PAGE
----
It’s always a satisfying movie experience when a film has a fresh concept and a definite style and sticks to it all the way through. The movie may not appeal to all audiences, but it’s impossible not to appreciate the artistry and commitment of the work. Micmacs is that kind of movie. It’s silly and lighthearted, yet deals with a serious issue in a surreal fashion. There’s a definite time period audiences will need to adjust to the film’s reality, but when they do they’ll fall in love with the infectious allure that each moment of Micmacs exudes.
War is hell – and not just for the people that participate in it. The families of soldiers that fall in the line of duty understand this concept just as well as innocent bystanders that are injured as collateral damage. Bazil (Dany Boon) doubly understands this idea because he’s both; his father was killed disarming a landmine and Bazil later became the victim of a shooting that left a bullet lodged in his brain. After being released from an extended stay at the hospital, he finds himself jobless and homeless until he meets an unlikely group of junk dealers that help him get back on his feet. While on a routine salvage, Bazil discovers that the two separate arms manufacturers that created the mine that killed his father and the bullet that ruined his life are based in his city and are right across the street from each other! With renewed purpose and with the help of his new friends, Bazil sets out to bring the two industrial giants of destruction to their knees.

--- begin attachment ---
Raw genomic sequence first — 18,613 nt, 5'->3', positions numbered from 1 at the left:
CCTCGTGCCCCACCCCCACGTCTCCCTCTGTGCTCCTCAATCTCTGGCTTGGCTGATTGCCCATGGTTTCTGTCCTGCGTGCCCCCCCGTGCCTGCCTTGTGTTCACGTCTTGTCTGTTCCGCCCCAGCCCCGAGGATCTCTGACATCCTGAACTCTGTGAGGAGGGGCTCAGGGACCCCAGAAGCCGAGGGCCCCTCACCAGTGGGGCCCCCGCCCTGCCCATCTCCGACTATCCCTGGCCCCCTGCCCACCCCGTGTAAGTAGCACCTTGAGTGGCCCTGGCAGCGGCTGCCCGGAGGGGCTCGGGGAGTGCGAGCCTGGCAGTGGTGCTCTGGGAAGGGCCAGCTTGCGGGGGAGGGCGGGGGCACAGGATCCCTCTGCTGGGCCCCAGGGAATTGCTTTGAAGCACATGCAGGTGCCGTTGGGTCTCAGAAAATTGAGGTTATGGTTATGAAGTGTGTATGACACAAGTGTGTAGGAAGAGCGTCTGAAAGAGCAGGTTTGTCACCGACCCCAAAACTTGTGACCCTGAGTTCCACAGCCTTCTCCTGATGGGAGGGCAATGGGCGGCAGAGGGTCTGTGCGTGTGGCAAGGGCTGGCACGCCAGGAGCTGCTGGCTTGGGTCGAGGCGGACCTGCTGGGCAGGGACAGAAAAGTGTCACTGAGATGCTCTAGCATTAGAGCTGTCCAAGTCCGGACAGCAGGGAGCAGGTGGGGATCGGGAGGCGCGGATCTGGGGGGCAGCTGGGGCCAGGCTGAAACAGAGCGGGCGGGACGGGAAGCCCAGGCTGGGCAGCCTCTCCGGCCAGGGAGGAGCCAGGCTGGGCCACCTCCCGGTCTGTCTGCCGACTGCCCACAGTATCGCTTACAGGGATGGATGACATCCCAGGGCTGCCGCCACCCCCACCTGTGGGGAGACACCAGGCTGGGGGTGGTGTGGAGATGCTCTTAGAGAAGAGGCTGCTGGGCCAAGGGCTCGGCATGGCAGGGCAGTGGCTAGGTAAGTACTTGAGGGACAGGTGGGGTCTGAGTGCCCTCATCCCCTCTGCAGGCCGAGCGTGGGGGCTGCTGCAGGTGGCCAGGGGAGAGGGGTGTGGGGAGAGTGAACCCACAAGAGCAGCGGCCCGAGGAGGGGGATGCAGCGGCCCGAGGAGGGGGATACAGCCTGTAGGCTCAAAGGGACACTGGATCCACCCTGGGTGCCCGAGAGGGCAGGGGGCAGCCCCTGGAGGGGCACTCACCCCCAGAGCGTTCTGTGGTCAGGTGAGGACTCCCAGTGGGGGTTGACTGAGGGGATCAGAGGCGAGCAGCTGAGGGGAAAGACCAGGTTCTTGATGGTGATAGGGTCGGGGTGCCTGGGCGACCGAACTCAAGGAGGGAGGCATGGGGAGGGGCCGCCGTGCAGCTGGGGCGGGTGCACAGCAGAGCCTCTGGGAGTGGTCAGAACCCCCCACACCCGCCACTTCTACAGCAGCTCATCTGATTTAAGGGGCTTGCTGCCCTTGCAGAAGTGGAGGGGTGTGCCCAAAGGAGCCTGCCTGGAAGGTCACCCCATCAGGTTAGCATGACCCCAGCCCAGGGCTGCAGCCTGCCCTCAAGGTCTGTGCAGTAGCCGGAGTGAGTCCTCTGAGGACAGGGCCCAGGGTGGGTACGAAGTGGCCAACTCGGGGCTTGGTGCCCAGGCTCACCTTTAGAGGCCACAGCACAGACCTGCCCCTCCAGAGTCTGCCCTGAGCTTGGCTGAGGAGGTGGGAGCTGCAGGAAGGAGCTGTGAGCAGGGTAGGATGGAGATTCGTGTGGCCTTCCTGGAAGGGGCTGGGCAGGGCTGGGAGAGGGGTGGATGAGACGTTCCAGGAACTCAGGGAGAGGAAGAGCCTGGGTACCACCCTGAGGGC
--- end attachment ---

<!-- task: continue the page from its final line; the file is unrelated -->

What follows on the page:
Visually Micmacs is a work of art. Every shot is composed so beautifully they seem almost otherworldly. The palette of colors and set designs perfectly complement the characters they represent, ranging from the warm and chaotic abode of the junkers to the cold and sterile home of Nicolas Thibault de Fenouillet (André Dussollier) and sickeningly decadent accoutrements of Francois Marconi (Nicolas Marie). So even though audiences may feel assaulted by the strange story at times, they’ll never feel put off because Micmacs is so pleasant to look at.
It’s the junkyard dealers, however, that are the heart and soul of this film. Bazil is handled perfectly by Dany Boon right down to his mannerisms and facial expressions. His performance is exaggerated, but is also pitch-perfect for the film and will easily remind of Chaplin’s best. Bazil’s friends also add a great deal of charm to the story, acting almost like real life superheroes with mundane, yet uncanny powers in the right situation. Calculator (Marie-Julie Baup) is a math whiz able to perform complex calculations on the fly. Tiny Pete (Michel Cremades) is a Hercules in a frail body. Elastic Girl (Julie Ferrier) is a contortionist that can fit in unlikely places. Together they form a misfit group, but their loyalty to each other and unwavering optimism will warm the heart. On the flipside, the villains are despicable through and through, without being over the top. It’s satisfying to have bad guys that any viewer can hate and feel good about it.
The most impressive yet subtle aspect of Micmacs is the writing. It’s almost unbelievable that a coherent story emerges from this oddball plot. Yet it does. It took courageous writers to decide that a hand-slapping sequence would be interesting on film or that echoes of The Big Sleep would make sense to modern audiences. Then, just for kicks, they threw in quick visual peeks into Bazil’s thoughts without any warning, assuming the audience would just follow along blissfully – which they will. Strangely, everything just fits – maybe not perfectly, but the final assembly is just as satisfying.